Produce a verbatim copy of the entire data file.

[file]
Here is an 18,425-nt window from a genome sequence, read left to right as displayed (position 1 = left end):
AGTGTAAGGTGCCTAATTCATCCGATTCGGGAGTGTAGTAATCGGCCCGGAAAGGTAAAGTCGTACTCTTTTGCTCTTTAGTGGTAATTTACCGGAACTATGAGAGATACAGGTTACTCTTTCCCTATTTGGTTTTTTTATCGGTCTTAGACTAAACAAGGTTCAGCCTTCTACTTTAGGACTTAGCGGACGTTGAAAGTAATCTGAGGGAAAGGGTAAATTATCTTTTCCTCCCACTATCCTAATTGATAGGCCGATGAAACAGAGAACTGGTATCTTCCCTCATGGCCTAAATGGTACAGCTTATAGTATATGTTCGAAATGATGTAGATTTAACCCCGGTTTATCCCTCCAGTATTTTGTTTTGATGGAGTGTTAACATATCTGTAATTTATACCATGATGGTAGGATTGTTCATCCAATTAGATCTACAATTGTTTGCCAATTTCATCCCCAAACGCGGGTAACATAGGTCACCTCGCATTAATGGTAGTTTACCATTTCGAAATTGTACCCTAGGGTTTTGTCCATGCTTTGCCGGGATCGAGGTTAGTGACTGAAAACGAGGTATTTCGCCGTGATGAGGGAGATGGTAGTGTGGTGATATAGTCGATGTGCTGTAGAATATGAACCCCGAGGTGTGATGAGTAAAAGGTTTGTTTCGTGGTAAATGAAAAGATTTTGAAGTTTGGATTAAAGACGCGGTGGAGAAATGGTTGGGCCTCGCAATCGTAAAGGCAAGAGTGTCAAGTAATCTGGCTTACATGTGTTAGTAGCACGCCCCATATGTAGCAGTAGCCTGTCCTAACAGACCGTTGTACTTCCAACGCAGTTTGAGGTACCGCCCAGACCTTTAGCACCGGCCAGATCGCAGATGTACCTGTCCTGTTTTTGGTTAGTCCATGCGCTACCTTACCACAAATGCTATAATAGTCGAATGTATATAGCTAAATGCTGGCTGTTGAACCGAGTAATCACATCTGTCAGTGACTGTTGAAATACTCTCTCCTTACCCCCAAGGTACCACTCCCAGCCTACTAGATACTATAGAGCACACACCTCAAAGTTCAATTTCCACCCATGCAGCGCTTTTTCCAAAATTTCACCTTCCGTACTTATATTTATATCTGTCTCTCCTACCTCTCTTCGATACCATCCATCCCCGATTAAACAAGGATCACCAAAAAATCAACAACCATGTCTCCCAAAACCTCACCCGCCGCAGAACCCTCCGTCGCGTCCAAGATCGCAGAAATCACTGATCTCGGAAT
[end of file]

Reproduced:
Here is an 18,425-nt window from a genome sequence, read left to right as displayed (position 1 = left end):
AGTGTAAGGTGCCTAATTCATCCGATTCGGGAGTGTAGTAATCGGCCCGGAAAGGTAAAGTCGTACTCTTTTGCTCTTTAGTGGTAATTTACCGGAACTATGAGAGATACAGGTTACTCTTTCCCTATTTGGTTTTTTTATCGGTCTTAGACTAAACAAGGTTCAGCCTTCTACTTTAGGACTTAGCGGACGTTGAAAGTAATCTGAGGGAAAGGGTAAATTATCTTTTCCTCCCACTATCCTAATTGATAGGCCGATGAAACAGAGAACTGGTATCTTCCCTCATGGCCTAAATGGTACAGCTTATAGTATATGTTCGAAATGATGTAGATTTAACCCCGGTTTATCCCTCCAGTATTTTGTTTTGATGGAGTGTTAACATATCTGTAATTTATACCATGATGGTAGGATTGTTCATCCAATTAGATCTACAATTGTTTGCCAATTTCATCCCCAAACGCGGGTAACATAGGTCACCTCGCATTAATGGTAGTTTACCATTTCGAAATTGTACCCTAGGGTTTTGTCCATGCTTTGCCGGGATCGAGGTTAGTGACTGAAAACGAGGTATTTCGCCGTGATGAGGGAGATGGTAGTGTGGTGATATAGTCGATGTGCTGTAGAATATGAACCCCGAGGTGTGATGAGTAAAAGGTTTGTTTCGTGGTAAATGAAAAGATTTTGAAGTTTGGATTAAAGACGCGGTGGAGAAATGGTTGGGCCTCGCAATCGTAAAGGCAAGAGTGTCAAGTAATCTGGCTTACATGTGTTAGTAGCACGCCCCATATGTAGCAGTAGCCTGTCCTAACAGACCGTTGTACTTCCAACGCAGTTTGAGGTACCGCCCAGACCTTTAGCACCGGCCAGATCGCAGATGTACCTGTCCTGTTTTTGGTTAGTCCATGCGCTACCTTACCACAAATGCTATAATAGTCGAATGTATATAGCTAAATGCTGGCTGTTGAACCGAGTAATCACATCTGTCAGTGACTGTTGAAATACTCTCTCCTTACCCCCAAGGTACCACTCCCAGCCTACTAGATACTATAGAGCACACACCTCAAAGTTCAATTTCCACCCATGCAGCGCTTTTTCCAAAATTTCACCTTCCGTACTTATATTTATATCTGTCTCTCCTACCTCTCTTCGATACCATCCATCCCCGATTAAACAAGGATCACCAAAAAATCAACAACCATGTCTCCCAAAACCTCACCCGCCGCAGAACCCTCCGTCGCGTCCAAGATCGCAGAAATCACTGATCTCGGAAT